On 30 August 2010 01:14, William Beutler
I do think alternative wiki projects that seek to
fill "gaps" created by
Wikipedia's choice not to include some types of information stand the best
chance of success -- going head-to-head with this entrenched incumbent is
foolhardy, unless the Wikipedia community falls apart and the site falls
into total disrepair -- even then I think there is so much value here
already that it's far more likely Wikipedia would be resuscitated, than any
rival wiki encyclopedia taking the lead.
I said a few years ago that in ten years (so 2015 or so), the only
general encyclopedia would be Wikipedia or a fork of it. This was
intended with trepidation, not triumphalism.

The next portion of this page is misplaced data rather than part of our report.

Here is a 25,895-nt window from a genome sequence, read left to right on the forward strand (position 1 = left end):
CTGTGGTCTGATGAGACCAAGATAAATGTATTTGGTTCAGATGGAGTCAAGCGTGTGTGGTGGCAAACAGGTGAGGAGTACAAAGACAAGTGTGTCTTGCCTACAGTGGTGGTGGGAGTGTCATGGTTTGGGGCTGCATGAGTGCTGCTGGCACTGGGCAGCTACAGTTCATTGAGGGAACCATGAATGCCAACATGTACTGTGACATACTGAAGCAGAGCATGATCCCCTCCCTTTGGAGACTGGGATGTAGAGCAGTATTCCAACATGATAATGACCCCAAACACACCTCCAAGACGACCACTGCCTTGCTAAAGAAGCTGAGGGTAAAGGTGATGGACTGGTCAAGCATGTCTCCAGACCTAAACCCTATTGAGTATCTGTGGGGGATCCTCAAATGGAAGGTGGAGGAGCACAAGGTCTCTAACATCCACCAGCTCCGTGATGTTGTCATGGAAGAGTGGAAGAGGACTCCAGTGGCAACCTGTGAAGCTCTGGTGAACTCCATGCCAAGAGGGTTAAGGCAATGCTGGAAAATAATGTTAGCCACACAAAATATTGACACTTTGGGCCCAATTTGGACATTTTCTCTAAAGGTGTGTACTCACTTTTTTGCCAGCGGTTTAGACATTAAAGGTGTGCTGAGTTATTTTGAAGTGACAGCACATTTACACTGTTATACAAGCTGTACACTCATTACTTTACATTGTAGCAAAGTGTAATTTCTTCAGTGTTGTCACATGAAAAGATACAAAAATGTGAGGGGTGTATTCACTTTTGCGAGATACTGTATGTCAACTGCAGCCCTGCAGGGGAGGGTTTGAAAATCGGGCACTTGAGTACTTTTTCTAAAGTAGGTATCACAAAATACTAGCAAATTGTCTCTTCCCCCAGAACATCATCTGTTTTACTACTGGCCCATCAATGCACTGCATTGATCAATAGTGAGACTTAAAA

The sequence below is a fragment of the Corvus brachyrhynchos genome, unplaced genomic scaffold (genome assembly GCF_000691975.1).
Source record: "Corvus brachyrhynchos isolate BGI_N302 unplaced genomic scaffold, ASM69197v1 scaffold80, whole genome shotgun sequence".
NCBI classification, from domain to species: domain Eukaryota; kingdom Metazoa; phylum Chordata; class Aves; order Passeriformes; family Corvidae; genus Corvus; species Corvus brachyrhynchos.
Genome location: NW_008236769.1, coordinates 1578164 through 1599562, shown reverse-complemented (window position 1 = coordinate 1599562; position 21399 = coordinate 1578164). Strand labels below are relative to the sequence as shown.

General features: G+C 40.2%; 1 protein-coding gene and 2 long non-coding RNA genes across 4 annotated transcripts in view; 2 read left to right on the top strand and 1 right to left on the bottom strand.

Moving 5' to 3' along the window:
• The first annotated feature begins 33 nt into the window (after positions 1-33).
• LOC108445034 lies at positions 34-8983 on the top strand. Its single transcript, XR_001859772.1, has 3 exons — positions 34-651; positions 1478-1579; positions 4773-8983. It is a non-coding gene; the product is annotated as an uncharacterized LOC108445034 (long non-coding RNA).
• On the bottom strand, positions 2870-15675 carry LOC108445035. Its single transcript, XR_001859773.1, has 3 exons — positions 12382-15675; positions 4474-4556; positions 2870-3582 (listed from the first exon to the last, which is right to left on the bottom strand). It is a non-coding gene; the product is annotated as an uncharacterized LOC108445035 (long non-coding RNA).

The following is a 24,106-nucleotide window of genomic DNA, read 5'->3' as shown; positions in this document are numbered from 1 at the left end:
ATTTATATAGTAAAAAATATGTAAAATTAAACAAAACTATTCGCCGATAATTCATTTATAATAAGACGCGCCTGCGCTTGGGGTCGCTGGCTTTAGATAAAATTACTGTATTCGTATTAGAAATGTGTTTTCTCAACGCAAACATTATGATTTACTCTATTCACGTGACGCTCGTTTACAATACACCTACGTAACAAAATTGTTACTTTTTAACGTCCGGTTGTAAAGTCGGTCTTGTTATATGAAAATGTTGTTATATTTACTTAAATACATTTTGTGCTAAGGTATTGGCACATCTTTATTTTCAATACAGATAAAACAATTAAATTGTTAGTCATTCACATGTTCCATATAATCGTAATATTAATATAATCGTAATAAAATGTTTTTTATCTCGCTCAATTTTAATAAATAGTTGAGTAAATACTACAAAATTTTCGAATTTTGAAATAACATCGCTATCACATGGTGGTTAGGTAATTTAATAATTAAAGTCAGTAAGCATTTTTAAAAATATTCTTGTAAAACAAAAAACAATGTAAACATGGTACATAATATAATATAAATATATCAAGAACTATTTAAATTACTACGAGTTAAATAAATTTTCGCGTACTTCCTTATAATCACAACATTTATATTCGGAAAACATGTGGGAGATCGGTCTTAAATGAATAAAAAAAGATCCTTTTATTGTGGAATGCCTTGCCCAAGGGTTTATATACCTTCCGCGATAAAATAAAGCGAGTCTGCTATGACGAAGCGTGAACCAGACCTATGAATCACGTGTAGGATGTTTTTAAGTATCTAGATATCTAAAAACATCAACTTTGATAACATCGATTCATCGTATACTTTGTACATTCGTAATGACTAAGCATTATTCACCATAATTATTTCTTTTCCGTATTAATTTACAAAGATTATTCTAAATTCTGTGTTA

There are various niches for other wikis.
* Subject-specific and allowing original research. This is quite a
* Subject-specific and allowing opinion. (TV Tropes is a huge winner here.)
* Just use MediaWiki as a CMS, not functionally a wiki at all. (Wikileaks.)
Having a lax notability policy is a common divergence, but others are possible.
* Multiple articles on a topic - Wikinfo, arguably Knol. Gives some
writers what they want, not a hit with the public.
* Credentials required. Dangerous - CZ tried this and was infested
with cranks and pseudoscience. Cranks may not have expertise, but they
sure know about pieces of paper.
What have I missed?
The chinese wikis (Hudong is bigger than the english wikipedia).
The possibility of a significant jump in natural language processing
making it possible for computers to generate articles on demand.
Free translation between english and chinese could also result in
hudong and the like moving into the english language.
A sustained government backed effort (think BBC of encyclopedias)
Potentially a release of journal databases backed by an improvement in
search technology could act as significant competition for our more